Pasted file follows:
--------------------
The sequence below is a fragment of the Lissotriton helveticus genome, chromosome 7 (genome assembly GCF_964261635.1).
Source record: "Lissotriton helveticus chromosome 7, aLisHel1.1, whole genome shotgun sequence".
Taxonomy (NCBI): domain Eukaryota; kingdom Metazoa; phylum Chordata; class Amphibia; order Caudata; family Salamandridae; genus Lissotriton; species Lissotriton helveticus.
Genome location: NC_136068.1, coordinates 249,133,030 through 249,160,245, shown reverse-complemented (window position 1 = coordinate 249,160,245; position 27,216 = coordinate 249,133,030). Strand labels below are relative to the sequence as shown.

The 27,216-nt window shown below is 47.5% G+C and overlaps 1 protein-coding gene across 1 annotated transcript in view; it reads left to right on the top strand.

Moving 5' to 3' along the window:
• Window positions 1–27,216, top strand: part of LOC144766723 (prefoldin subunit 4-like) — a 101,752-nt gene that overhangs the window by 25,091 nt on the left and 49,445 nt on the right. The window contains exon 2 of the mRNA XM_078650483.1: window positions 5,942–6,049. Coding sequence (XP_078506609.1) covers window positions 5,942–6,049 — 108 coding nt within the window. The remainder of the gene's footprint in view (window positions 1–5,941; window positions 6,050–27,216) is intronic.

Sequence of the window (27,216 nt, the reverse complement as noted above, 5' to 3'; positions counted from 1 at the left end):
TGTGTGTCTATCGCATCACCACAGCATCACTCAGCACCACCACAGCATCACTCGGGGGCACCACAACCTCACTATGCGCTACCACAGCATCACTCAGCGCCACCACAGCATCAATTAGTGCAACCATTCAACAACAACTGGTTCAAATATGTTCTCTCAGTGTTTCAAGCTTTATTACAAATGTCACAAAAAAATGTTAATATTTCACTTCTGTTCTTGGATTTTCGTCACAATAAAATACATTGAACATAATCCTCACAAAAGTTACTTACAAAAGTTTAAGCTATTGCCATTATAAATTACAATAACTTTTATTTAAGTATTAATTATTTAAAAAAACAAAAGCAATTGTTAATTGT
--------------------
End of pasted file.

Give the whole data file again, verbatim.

The sequence below is a fragment of the Lissotriton helveticus genome, chromosome 7 (genome assembly GCF_964261635.1).
Source record: "Lissotriton helveticus chromosome 7, aLisHel1.1, whole genome shotgun sequence".
Taxonomy (NCBI): domain Eukaryota; kingdom Metazoa; phylum Chordata; class Amphibia; order Caudata; family Salamandridae; genus Lissotriton; species Lissotriton helveticus.
Genome location: NC_136068.1, coordinates 249,133,030 through 249,160,245, shown reverse-complemented (window position 1 = coordinate 249,160,245; position 27,216 = coordinate 249,133,030). Strand labels below are relative to the sequence as shown.

The 27,216-nt window shown below is 47.5% G+C and overlaps 1 protein-coding gene across 1 annotated transcript in view; it reads left to right on the top strand.

Moving 5' to 3' along the window:
• Window positions 1–27,216, top strand: part of LOC144766723 (prefoldin subunit 4-like) — a 101,752-nt gene that overhangs the window by 25,091 nt on the left and 49,445 nt on the right. The window contains exon 2 of the mRNA XM_078650483.1: window positions 5,942–6,049. Coding sequence (XP_078506609.1) covers window positions 5,942–6,049 — 108 coding nt within the window. The remainder of the gene's footprint in view (window positions 1–5,941; window positions 6,050–27,216) is intronic.

Sequence of the window (27,216 nt, the reverse complement as noted above, 5' to 3'; positions counted from 1 at the left end):
TGTGTGTCTATCGCATCACCACAGCATCACTCAGCACCACCACAGCATCACTCGGGGGCACCACAACCTCACTATGCGCTACCACAGCATCACTCAGCGCCACCACAGCATCAATTAGTGCAACCATTCAACAACAACTGGTTCAAATATGTTCTCTCAGTGTTTCAAGCTTTATTACAAATGTCACAAAAAAATGTTAATATTTCACTTCTGTTCTTGGATTTTCGTCACAATAAAATACATTGAACATAATCCTCACAAAAGTTACTTACAAAAGTTTAAGCTATTGCCATTATAAATTACAATAACTTTTATTTAAGTATTAATTATTTAAAAAAACAAAAGCAATTGTTAATTGT